Optimization is a rather hot buzzword that’s thrown around with abandon in several industries, and in none more so than the manufacturing sector. Truthfully, optimization means something very similar in several industries: improving efficiency by streamlining tasks that can stand to be done in a simpler way. This is a philosophy we’ve seen readily embraced across factory floors with processes such as additive manufacturing where a printer, a rugged computer, and some software are all that’s needed to create parts that would otherwise take teams of people and hours of labor. Cut to the present, and we’re seeing that same adage of optimization being enacted through a piece of tech many more commonly associated with the retail space. We’re beginning to see a rise in Robotic Process Automation (RPA) in manufacturing. 

Why is that the case? That’s a question that can best be answered by first defining what robotic process automation in manufacturing looks like, what new benefits it’s delivering, and how it’s being leveraged.     

Robotic Process Automation Definition

Robotic process automation is software designed to integrate with and automate manual processes for the sake of minimizing human error and boosting efficiency. 

These kinds of solutions are usually employed by enterprise businesses and specifically for menial, repetitive tasks such as payment/refund processes, contract generation and more. Robotic process automation solutions are, thus, very simple programs designed to handle responsibilities with minimal amounts of variables, processes that involve just plugging in values into a form and so on.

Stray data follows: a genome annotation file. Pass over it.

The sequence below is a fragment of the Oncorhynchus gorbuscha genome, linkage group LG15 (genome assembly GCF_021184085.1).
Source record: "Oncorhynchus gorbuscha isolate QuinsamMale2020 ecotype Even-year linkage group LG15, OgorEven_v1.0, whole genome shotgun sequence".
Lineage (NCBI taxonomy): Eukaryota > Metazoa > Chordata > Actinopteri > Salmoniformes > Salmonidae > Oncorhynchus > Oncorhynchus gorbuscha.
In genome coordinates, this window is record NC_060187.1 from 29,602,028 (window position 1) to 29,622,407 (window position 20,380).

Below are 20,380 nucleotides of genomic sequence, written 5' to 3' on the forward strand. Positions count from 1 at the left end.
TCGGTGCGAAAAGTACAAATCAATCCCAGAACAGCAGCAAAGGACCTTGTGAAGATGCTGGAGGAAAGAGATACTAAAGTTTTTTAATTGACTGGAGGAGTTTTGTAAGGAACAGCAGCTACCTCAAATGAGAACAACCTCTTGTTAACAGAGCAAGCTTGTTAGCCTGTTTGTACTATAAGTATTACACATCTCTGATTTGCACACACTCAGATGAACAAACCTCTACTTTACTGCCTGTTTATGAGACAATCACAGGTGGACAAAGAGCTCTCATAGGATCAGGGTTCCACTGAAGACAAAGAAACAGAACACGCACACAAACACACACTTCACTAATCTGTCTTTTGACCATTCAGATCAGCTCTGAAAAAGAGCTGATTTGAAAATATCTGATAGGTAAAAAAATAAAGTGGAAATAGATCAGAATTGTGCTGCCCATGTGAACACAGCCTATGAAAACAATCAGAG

On paper, this doesn’t seem like something readily applicable in the manufacturing space. After all, factory floors are constantly abuzz with smarter technology such as AI in the wake of the fourth industrial revolution. So then, what benefits are manufacturers seeing in this retail-based solution? 

The Benefits of Robotic Process Automation in Manufacturing

Much like in retail, robotic process automation in manufacturing is wonderful for cutting down on time wasted performing menial tasks. It’s easy to see how this can translate into more money saved as well since cutting down on human error means less time and resources wasted on handling botched forms such as part orders and contracts.